— H#>Abstract (blue-framed center-top window, on dirty yellow with blackish blotches) (1991, 78x53cm; 979x700pix, 80kb) and the almost identical
— H#>Abstract?
— H#>Abstract (993x700pix, 119kb)
— H#>Abstract (1975, 30x23cm; 933x700pix, 93kb)
— H#>Abstract (almost all dark gray, white and pink strips at vertical edges) (945x700pix, 67kb)
— H#>Abstract (906x700pix, 68kb)
— H#>Abstract (804x700pix, 122kb)
— H#>Untitled (730x700pix, 57kb)
— H#>Untitled (935x700pix, 101kb)
— H#>Untitled (719x700pix, 59kb)
— H#>Untitled (950x700pix, 80kb)
— H#>Untitled (938x700pix, 72kb)
— H#>Composition (mostly gray) (1952, 45x55cm; 574x700pix, 75kb)
— H#>Abstract (black spider on multicolor) (501x700pix, 48kb)
— H#>Abstract Composition (basket etc on multicolor) (1383x700pix, 94kb)
— H#>Abstract Urban Landscape (multicolored blotches on dirty yellow) (537x700pix, 60kb)
— H#>Abstract (almost monochrome blue) (963x700pix, 59kb)
Untitled (one navy blue and three red rectangular blotches on white and pink) (256x269cm; 480x458pix, 58kb) —(090909)

^ 1933 Laurits Andensen Ring, Danish artist born on 15 August 1854.
Sommerdag ved Roskilde Fjord (1900)

Born on a 10 September:

^ 1870 Roland (or Rowland) Wheelwright, Australian-born British painter of historical and classical subjects, who died on 20 May 1955. — Born in Australia at Ipswich, Queensland. Came to England and was educated at Tonbridge. Studied art at Herkomer’s School at Bushey. Exhibited at the Royal Academy and Paris Salon. Principal works include Joan of Arc Taken Prisoner, The Caravan, Enid and Geraint and Don Quixote. Lived at Bushey in Hertfordshire for many years. — Rowland Wheelwright was born in Queensland, Australia and moved to Britain in his youth. He enrolled at Hubert Von Herkomer’s school at Bushey and like his fellow student Lucy Kemp-Welch he particularly excelled at painting equine subjects. Wheelwright often chose to combine his depiction of strenuous work horses with subjects from literature or mythology and the subjects of his dramatic Royal Academy exhibits include the medieval Enid Driving the Robber’s Horses on Before, Don Quixote Charging the Flock of Sheep and a mounted knight beset by mermaids on The Enchanted Shore. However, his best paintings depicted scenes from contemporary rural life. — LINKS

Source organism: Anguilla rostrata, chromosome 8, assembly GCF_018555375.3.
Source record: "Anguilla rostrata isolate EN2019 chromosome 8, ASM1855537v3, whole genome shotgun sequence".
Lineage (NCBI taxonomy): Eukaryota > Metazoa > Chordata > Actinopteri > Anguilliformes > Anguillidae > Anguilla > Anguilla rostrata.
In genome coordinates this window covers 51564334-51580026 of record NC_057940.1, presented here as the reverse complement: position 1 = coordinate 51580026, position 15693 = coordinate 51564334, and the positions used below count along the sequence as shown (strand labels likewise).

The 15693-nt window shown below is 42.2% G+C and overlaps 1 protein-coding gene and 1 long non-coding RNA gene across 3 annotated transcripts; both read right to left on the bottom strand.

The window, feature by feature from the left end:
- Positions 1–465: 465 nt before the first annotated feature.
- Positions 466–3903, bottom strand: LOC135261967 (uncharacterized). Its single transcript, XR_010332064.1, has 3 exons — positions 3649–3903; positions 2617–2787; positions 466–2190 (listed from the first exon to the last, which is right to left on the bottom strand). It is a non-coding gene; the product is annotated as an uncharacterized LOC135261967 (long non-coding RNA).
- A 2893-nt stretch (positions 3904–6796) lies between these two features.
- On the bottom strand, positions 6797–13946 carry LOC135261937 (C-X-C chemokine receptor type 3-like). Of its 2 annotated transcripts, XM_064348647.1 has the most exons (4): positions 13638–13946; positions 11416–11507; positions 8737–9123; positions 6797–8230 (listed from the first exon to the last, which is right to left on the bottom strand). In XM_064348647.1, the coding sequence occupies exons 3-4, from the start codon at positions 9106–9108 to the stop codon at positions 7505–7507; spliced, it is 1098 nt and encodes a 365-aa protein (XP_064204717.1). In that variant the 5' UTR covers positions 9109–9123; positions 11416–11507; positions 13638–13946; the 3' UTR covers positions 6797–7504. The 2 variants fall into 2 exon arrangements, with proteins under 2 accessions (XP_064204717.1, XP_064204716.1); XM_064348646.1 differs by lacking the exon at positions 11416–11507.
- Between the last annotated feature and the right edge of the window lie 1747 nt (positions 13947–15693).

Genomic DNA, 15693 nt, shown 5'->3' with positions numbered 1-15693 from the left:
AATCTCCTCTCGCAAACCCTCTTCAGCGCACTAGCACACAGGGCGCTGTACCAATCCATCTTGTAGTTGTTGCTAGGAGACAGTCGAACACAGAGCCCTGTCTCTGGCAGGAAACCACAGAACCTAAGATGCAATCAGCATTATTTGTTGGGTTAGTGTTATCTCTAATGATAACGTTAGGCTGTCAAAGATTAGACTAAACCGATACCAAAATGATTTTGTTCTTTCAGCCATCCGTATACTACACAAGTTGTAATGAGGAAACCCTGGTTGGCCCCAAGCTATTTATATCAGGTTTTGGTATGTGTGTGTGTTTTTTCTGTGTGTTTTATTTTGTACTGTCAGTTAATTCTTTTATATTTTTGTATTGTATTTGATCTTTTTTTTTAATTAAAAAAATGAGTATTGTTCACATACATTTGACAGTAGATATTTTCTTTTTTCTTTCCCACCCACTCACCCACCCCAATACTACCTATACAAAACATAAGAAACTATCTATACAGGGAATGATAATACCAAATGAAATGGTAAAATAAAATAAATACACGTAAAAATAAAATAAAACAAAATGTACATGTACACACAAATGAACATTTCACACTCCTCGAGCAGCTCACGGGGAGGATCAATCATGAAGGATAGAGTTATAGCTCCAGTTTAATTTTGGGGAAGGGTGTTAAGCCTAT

Enid and Geraint (1907, 185x124cm) _ Inspired by Tennyson’s idyll The Marriage of Geraint, the tale of a knight of the Round Table and his beloved bride. In the picture, both on horseback in a forest, she turns her head, looking at him following at a distance.
The Enchanted Shore (123x183cm) _ Sirens with flowing tresses and alabaster skin lure a knight to the rocky shore in this romantic allegory. The horse rears and the enchanted knight holds his gallant steed at bay.
The Haymakers (76x114cm)
–-S#> On the Towing Path (1900, 102x128cm; 711x900pix, 172kb)
–-S#> Picking Flowers (1910, 61x51cm; 900x713pix, 125kb) —(050909)

^ 1868 Lazar Krestin, Russian Jewish artist who died in 1938.
–-S#> Man from Jerusalem (1910, 54x44cm; 800x643pix, 73kb) —(050909)

^ 1797 Franz Krüger “Pferde-Krüger”, German painter who died on 21 January 1857. On occasion, he did paint a picture without a horse. — " Krüger ist nicht nur einer der größten Meister, die in der vorbismarckischen Epoche in Berlin gewirkt haben, sondern auch einer der größten Meister Deutschlands aus dieser Zeit " (Max Liebermann, 1908). — LINKS
Ausritt des Prinzen Wilhelm von Preußen in Begleitung des Malers (1836; 2070x1576pix, 555kb)
Ausritt zur Jagd (1819; 1520x2024pix, 579kb)
Prussian Cavalry Outpost in the Snow (1821)
Nach einem Spazierritt (Porträt der Friederike Luise Charlotte Wilhelmine, Tochter Friedrich Wilhelm III.) (1839; 2363x2024pix, 367kb) — Porträt des Fürsten Nikolai Saltykow im Maskenkostüm, Obermundschenk am Russischen Hof (1850; 2562x2024pix, 444kb)
Porträt des Grafen Alexander Kuschelew-Besborodko (1851; 2625x2024pix, 387kb) _ No horse, but the man does wear side-blinders, reminiscent of a draft horse.